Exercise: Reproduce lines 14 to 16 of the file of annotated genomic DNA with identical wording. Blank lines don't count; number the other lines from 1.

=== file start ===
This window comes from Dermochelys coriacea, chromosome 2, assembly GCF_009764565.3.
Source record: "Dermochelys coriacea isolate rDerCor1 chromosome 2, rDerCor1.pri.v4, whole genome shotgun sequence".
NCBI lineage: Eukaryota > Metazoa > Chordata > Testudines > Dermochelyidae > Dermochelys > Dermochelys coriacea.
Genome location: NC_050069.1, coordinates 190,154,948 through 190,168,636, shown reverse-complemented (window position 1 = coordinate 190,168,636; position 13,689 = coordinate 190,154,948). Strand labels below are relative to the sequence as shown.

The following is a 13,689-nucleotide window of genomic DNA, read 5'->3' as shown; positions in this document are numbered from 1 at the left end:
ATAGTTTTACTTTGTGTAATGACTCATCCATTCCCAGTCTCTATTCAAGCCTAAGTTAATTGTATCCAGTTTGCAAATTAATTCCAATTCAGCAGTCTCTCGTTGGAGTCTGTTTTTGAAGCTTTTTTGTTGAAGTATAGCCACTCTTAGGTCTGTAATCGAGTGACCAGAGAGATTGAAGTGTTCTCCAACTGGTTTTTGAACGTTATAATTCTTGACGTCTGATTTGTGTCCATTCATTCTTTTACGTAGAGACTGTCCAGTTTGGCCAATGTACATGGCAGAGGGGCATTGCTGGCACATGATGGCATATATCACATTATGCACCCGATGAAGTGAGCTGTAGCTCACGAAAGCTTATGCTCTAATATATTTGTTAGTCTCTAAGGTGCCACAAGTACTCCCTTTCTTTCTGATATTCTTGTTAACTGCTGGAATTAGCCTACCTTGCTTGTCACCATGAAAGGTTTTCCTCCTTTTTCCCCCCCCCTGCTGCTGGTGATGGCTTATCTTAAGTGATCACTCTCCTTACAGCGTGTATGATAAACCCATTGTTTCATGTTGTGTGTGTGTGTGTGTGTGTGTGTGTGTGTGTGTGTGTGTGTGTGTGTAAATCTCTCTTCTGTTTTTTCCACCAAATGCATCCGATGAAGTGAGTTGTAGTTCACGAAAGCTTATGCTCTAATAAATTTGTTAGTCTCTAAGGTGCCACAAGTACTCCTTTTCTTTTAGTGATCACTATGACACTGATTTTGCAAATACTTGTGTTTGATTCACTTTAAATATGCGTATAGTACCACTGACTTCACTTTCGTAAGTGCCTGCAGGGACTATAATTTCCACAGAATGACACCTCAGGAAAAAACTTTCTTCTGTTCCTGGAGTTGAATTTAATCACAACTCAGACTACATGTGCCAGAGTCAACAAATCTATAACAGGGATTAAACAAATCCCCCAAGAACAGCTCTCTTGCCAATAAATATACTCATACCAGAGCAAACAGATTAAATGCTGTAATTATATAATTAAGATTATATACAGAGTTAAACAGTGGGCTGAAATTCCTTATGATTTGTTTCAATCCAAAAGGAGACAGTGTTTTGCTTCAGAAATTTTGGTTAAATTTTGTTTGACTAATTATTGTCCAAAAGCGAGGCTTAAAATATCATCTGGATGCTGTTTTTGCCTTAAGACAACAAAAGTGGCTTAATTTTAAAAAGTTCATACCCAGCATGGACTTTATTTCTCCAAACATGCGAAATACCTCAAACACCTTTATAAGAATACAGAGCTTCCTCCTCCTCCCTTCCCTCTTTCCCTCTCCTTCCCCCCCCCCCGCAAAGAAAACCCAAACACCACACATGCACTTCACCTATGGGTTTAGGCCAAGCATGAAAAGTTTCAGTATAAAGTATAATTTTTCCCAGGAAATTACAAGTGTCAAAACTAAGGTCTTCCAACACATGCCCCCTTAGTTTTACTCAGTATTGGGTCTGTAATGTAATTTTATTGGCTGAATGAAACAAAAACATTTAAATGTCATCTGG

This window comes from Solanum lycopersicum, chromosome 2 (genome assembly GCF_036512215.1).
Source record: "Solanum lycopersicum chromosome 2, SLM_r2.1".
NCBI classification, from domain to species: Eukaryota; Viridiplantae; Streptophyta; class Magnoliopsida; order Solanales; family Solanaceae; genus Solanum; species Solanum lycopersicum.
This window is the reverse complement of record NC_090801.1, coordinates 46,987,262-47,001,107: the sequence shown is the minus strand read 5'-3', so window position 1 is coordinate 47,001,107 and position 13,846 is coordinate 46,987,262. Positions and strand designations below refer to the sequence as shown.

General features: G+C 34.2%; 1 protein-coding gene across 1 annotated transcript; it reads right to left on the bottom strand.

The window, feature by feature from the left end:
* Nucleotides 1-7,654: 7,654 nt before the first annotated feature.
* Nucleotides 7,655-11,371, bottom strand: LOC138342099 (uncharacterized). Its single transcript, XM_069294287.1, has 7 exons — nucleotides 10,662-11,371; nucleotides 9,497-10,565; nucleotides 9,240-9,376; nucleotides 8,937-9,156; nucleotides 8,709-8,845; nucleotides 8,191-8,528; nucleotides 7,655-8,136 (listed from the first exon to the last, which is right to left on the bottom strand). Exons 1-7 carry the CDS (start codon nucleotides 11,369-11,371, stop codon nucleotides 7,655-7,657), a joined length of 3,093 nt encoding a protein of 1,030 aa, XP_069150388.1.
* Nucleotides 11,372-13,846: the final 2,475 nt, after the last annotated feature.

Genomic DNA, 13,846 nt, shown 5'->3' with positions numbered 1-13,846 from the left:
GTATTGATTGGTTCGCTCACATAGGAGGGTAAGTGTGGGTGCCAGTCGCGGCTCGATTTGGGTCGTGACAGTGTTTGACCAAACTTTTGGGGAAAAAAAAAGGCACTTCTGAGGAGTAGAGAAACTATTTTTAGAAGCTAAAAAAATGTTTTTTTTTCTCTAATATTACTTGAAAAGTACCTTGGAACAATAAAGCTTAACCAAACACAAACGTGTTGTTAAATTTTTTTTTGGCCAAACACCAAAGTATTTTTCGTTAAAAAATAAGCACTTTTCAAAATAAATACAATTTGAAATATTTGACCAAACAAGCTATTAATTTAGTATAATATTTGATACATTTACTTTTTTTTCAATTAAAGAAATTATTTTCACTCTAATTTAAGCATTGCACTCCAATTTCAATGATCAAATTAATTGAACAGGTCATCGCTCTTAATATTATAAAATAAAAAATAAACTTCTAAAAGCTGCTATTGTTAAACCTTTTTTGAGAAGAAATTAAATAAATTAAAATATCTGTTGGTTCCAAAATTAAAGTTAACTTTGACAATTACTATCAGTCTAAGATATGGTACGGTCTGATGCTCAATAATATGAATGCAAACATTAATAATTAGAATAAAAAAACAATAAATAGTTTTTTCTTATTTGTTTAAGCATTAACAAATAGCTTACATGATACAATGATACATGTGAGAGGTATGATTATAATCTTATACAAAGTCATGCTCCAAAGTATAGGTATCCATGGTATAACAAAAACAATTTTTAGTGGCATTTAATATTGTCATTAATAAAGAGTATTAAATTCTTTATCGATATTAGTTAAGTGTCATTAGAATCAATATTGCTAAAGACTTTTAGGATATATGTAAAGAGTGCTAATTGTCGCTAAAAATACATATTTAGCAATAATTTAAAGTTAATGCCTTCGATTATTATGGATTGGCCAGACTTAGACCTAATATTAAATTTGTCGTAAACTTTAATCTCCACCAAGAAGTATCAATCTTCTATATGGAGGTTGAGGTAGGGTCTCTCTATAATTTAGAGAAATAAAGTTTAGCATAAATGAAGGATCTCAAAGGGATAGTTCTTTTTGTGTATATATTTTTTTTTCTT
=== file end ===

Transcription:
* Nucleotides 7,655-11,371, bottom strand: LOC138342099 (uncharacterized). Its single transcript, XM_069294287.1, has 7 exons — nucleotides 10,662-11,371; nucleotides 9,497-10,565; nucleotides 9,240-9,376; nucleotides 8,937-9,156; nucleotides 8,709-8,845; nucleotides 8,191-8,528; nucleotides 7,655-8,136 (listed from the first exon to the last, which is right to left on the bottom strand). Exons 1-7 carry the CDS (start codon nucleotides 11,369-11,371, stop codon nucleotides 7,655-7,657), a joined length of 3,093 nt encoding a protein of 1,030 aa, XP_069150388.1.
* Nucleotides 11,372-13,846: the final 2,475 nt, after the last annotated feature.

Genomic DNA, 13,846 nt, shown 5'->3' with positions numbered 1-13,846 from the left: